I am not sure where each of you is, in your own reading and assessment of the situation, but I am now more or less convinced that life as we ‘know’ it, both here in ever ’emerging’ India, and worldwide, is going to change very rapidly in an unprecedented direction – and very possibly we will all experience this directly in our own lifetimes.

Natural resource degradation, contamination and depletion through human over-exploitation – that is, by our ever growing and consuming population – plus climate change, are going to completely redefine our lives and that of our kids. We can remain ostrich-like and convince ourselves that derivatives traders, financiers and technologists will keep the ‘economy’ – as we have been brainwashed into understanding it – afloat and will keep providing endless ‘returns’ on paper money through this idea of compound interest. But, the distress in the natural world today is too immense – and too real – that it is about to breach all our lives and assumptions.

From my chance vantage point, closely observing a small 3-acre piece of land near Thally in the penumbra of Bangalore and industrial Hosur, I have literally seen with my own eyes the degradation of the ecosystem and how water has vanished. If I had a time lapse movie made out of it (and speed-run 20 years of visuals in a few minutes), you would see verdant landscapes, pale in front of your eyes and eventually go brown, scores of lakes brimming with water shrink to a pond first, and then become a dry bed, and borewells that were on average 70 to 100 feet deep, go dry today at 1500 feet. Plastic and industrial trash blows around in the wind on what was once food-yielding agricultural land and is now essentially waste land waiting for an Audi-seeking, dream-peddling real estate developer to snatch it up. Paddy fields below the bunds of abundant lakes now sound like historic fiction and food crop agriculture has been decimated and replaced by a scrappy brand of greenhouse, cash-crop farming by those with the capital to sink multiple 1500 foot borewells and suck what remains dry to convert it into money.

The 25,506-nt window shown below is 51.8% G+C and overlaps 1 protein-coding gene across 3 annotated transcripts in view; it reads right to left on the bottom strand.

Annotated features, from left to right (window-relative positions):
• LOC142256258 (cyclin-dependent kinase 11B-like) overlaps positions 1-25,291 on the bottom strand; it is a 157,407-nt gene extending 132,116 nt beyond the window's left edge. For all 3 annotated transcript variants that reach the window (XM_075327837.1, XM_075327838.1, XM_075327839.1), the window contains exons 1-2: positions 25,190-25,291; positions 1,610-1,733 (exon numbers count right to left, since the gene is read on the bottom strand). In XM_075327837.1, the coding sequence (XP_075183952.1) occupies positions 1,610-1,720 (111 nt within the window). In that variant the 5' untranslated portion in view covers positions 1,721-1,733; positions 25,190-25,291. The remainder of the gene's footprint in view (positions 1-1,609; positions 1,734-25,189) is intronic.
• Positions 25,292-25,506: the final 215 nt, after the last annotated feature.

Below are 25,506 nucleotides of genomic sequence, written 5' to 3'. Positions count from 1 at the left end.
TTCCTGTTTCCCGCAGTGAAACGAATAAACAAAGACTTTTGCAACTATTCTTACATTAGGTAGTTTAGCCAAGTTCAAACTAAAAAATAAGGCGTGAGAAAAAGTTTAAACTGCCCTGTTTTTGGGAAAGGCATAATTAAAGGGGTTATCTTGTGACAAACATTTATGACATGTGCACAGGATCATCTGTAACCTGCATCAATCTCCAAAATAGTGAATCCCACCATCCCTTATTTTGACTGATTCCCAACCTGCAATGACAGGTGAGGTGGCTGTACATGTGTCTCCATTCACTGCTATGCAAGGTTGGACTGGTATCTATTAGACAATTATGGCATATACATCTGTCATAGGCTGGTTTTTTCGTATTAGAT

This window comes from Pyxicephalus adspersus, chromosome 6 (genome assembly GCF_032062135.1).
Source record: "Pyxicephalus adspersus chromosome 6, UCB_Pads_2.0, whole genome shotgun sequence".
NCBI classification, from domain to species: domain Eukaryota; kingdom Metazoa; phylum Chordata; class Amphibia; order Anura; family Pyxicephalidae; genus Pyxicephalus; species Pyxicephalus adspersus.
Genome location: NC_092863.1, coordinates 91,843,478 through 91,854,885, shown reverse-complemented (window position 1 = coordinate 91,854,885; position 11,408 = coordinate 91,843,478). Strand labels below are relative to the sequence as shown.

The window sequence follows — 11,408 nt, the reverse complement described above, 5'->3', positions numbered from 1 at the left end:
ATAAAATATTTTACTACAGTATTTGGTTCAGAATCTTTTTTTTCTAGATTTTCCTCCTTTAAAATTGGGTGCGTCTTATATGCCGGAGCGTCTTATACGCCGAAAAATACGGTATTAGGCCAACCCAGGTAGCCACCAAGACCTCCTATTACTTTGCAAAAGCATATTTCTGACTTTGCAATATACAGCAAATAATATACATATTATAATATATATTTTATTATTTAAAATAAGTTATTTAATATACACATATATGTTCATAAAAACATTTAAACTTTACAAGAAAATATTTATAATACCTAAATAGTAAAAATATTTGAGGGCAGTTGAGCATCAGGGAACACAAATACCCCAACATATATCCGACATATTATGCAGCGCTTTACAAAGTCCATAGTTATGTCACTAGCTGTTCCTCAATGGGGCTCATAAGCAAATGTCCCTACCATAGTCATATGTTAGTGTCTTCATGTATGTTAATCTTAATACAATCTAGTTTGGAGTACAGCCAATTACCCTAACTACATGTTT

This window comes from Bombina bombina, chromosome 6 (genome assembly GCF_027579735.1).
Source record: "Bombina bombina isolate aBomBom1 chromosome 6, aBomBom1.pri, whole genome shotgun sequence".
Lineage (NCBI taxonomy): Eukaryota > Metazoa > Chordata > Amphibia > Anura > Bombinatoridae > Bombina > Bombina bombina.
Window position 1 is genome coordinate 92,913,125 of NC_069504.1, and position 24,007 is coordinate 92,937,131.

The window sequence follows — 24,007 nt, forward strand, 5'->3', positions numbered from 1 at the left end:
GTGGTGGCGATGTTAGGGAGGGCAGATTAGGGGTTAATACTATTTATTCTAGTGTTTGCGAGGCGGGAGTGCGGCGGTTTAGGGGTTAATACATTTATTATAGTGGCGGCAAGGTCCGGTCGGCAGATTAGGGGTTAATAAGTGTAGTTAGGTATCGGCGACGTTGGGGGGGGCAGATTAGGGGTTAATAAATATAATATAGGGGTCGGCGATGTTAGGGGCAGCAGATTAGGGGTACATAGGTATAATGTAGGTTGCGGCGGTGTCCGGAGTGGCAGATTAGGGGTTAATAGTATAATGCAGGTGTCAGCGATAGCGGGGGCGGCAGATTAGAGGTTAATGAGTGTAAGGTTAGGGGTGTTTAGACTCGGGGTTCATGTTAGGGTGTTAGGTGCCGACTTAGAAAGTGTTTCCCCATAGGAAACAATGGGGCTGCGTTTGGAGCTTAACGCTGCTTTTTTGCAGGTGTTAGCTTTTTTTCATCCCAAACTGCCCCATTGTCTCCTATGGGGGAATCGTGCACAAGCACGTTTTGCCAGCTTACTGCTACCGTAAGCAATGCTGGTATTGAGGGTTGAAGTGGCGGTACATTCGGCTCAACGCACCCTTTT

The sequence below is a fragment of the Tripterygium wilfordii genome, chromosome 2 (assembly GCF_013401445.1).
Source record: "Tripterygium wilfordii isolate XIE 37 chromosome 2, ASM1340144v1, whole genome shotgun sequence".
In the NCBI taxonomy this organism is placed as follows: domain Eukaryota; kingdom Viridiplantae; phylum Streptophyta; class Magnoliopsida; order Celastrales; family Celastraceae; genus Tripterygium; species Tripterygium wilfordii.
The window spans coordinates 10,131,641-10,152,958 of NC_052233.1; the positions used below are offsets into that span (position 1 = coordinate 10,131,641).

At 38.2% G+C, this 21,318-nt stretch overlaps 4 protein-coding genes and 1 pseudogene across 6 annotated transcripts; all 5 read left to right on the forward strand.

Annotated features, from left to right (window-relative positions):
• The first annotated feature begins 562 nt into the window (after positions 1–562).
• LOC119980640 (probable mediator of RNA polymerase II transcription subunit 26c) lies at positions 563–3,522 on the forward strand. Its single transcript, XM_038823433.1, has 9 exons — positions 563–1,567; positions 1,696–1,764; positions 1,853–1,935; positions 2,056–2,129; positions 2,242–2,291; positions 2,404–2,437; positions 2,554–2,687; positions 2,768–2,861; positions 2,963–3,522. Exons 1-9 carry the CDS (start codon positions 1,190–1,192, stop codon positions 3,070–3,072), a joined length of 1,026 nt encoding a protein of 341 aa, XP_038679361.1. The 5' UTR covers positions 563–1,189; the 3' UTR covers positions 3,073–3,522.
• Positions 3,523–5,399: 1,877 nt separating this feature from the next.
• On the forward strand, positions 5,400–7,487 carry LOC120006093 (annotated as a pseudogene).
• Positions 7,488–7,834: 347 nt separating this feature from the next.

For millennia, the population in that area had been self-sustaining in all resources and especially in water. But, two years ago, after it was clear that the water was vanishing in the area, all the villages in the Thally area were put on ‘the grid’ and connected to a pipeline from the Cauvery via the highly controversial Hogenakkal water project. (We have a water reservoir just outside our piece of land – although we don’t get any of that water ourselves).

So what becomes of the Cauvery now? And even if the Gods are kind and somehow the monsoon switches back on, then in the days and years ahead? Where will those highly contested “cusecs” come from? Is some smart technologist going to invent them in a glass and concrete building with VC money?

I am sorry – but things are truly grim.  And 1 out of 6 humans in the world is crammed into the political boundaries of India.

Elsewhere the tides are rising (coastal erosion from Saurashtra all the way around to the Sundarbans), coasts are churning and rivers flooding (see Bihar/UP/Assam, N. Karnataka, Maharashtra and the wild fluctuations from conditions of drought to floods in a few weeks), while glaciers are receding rapidly in the Himalayas (as is happening worldwide).